by Lauren Orsini,
Ah, Nobunaga Concerto, my very own Scylla and Charybdis.
On the one hand, we've got movement-heavy action, all the better to showcase Nobunaga's herky-jerky animation. The sumo wrestling scene at the beginning of the episode looks less like two characters opposing one another, and more like a body part free-for-all in which arms, legs and heads jitter independently from one another in an effort to escape this horrid show.
On the other hand, we've got motionless exposition; characters sit around in a room discussing dull, complicated plotlines. At least when everyone is sitting still, my head aches a lot less than when they're jerking around like uncanny marionettes.
I don't think I'd be remiss in calling myself a history buff, though my specialty is more the American Civil War. Still, I've been watching Nobunaga with Wikipedia open in another window, pausing to look up people's names and events every time Saburo scratches his chin and telegraphs to the viewer, “Hey, isn't that an important historical name?”
What bothers me is that the show's decisions of whether to stick to known history or completely diverge from it seem arbitrary. Episodes ago, they were eager to remind the audience that Ieyasu Tokugawa was a womanizer (because it's interesting, I guess?) but this episode has flat-out turned Toyotomi Hideyoshi, one of Nobunaga's most loyal followers from boyhood, into his would-be killer for no discernible reason. Heck, they've even made Toyotomi (pictured above) resemble the historical accounts that say he looked a bit "monkey-ish," but have altered his entire range of motives.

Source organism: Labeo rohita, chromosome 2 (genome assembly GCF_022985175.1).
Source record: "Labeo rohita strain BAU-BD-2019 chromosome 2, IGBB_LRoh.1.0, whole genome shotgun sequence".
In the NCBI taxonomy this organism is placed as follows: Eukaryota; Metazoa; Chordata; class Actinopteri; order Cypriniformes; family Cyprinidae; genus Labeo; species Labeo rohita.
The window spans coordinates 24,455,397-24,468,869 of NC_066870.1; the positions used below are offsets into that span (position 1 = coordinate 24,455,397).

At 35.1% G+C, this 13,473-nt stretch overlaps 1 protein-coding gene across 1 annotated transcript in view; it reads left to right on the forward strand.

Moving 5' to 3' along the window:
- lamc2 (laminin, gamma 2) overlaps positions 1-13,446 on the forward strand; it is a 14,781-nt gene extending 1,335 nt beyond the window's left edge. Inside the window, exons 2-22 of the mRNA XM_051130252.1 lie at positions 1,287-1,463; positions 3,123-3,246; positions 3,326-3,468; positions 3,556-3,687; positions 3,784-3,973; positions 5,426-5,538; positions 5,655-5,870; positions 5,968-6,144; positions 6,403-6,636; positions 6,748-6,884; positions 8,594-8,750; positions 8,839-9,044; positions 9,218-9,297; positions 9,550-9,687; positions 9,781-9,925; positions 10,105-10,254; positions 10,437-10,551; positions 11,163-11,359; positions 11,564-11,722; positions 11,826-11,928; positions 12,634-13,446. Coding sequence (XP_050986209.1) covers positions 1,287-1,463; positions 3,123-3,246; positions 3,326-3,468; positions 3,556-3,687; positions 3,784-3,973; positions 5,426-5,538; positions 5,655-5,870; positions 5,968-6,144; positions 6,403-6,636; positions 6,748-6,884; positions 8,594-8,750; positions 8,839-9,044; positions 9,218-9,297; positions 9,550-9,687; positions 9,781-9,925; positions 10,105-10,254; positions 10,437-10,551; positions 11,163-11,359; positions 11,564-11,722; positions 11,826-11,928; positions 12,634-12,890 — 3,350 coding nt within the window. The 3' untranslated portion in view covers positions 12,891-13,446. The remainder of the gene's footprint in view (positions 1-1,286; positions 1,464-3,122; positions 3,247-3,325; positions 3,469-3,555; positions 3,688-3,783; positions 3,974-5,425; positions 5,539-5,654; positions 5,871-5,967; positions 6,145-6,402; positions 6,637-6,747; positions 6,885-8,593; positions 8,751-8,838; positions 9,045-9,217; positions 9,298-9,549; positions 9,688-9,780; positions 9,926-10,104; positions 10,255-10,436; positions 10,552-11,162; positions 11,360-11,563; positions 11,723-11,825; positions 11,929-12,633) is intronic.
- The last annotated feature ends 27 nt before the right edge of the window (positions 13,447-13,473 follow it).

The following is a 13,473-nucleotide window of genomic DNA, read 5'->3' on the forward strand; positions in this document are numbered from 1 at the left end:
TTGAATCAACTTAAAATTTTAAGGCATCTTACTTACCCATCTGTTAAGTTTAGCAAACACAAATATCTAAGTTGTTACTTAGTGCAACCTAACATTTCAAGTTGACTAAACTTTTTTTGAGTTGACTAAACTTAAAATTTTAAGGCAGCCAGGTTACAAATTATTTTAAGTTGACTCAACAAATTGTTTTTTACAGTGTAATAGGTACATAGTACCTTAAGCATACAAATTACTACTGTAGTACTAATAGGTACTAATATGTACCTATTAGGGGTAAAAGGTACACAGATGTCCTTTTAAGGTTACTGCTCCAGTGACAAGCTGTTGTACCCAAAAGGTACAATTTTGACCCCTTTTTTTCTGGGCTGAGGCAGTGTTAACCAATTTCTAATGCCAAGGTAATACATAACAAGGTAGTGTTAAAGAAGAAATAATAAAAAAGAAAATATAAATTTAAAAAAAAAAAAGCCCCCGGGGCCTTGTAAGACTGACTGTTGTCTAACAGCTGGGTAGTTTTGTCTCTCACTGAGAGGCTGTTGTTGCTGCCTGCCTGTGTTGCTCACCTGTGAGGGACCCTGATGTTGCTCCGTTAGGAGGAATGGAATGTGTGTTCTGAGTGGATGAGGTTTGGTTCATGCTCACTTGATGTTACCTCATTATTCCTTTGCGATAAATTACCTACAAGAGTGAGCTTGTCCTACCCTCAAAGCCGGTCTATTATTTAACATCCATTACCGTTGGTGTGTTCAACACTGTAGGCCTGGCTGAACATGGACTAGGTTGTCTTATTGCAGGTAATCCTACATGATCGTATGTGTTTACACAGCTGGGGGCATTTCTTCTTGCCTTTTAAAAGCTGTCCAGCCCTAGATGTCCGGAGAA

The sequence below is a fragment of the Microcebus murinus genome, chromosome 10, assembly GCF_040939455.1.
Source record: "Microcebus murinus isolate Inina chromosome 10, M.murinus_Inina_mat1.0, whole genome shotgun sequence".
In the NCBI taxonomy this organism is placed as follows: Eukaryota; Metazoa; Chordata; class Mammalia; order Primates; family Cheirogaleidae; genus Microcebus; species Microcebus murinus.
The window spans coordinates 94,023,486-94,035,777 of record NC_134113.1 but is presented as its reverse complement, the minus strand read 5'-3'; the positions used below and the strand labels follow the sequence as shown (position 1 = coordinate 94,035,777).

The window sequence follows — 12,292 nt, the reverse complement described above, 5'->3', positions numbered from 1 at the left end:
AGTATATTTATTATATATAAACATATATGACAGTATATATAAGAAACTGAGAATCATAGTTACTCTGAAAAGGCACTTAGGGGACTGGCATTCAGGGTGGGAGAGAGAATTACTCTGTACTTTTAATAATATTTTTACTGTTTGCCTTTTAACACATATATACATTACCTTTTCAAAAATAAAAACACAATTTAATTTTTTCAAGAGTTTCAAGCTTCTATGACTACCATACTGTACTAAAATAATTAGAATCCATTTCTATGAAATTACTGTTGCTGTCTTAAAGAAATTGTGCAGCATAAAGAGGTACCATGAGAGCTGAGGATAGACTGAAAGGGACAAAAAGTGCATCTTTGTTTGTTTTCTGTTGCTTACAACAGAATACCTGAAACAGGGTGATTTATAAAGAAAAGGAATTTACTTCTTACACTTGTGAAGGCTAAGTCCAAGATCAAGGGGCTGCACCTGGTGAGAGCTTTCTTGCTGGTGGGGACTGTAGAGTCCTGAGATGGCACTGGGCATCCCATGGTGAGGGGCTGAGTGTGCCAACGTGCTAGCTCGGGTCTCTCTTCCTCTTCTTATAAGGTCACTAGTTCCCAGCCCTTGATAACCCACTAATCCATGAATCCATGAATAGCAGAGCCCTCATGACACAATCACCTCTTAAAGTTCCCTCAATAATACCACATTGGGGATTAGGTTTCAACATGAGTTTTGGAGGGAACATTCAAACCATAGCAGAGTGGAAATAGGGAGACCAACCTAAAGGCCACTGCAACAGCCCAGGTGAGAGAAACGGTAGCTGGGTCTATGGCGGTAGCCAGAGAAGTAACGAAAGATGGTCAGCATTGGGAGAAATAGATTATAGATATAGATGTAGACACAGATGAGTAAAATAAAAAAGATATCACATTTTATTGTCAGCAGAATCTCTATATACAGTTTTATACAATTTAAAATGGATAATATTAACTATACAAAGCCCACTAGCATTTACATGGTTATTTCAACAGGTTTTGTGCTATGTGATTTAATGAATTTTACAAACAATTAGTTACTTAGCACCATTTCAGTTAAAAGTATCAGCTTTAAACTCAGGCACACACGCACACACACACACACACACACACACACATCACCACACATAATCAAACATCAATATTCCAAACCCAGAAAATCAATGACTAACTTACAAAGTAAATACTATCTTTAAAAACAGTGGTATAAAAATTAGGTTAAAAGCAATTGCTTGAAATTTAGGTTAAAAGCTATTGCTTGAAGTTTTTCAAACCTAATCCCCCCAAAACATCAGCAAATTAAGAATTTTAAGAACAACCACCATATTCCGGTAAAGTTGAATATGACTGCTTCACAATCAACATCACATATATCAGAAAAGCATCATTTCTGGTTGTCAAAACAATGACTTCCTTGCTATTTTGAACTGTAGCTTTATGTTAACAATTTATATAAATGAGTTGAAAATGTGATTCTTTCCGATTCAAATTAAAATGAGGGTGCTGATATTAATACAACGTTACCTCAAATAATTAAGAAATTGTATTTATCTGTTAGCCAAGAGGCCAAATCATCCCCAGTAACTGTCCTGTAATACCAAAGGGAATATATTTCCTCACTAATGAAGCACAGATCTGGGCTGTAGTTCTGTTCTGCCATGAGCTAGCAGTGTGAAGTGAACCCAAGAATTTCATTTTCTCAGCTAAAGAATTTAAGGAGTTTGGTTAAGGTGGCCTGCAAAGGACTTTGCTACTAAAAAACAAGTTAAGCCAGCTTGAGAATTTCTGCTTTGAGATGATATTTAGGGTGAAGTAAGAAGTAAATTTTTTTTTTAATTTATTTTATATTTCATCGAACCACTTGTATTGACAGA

By the way, when is Saburo going to get around to noticing his history book is missing? Toyotomi Hideyoshi burned it two episodes ago, and Saburo still hasn't gotten around to looking for it. At one point it was his most prized possession and everyone knew it. (That's why his antagonist burned it in the first place). It's strange that the anime would completely abandon what I thought had become its greatest plot point.
Honestly, I'm harsh on Nobunaga Concerto because it really had potential—a rich historical precedent, stunning visual settings, a moving soundtrack—and in spite of that, it's becoming nearly unwatchable.
Nobunaga Concerto is currently streaming on Crunchyroll.
Lauren writes about anime and journalism at Otaku Journalist.
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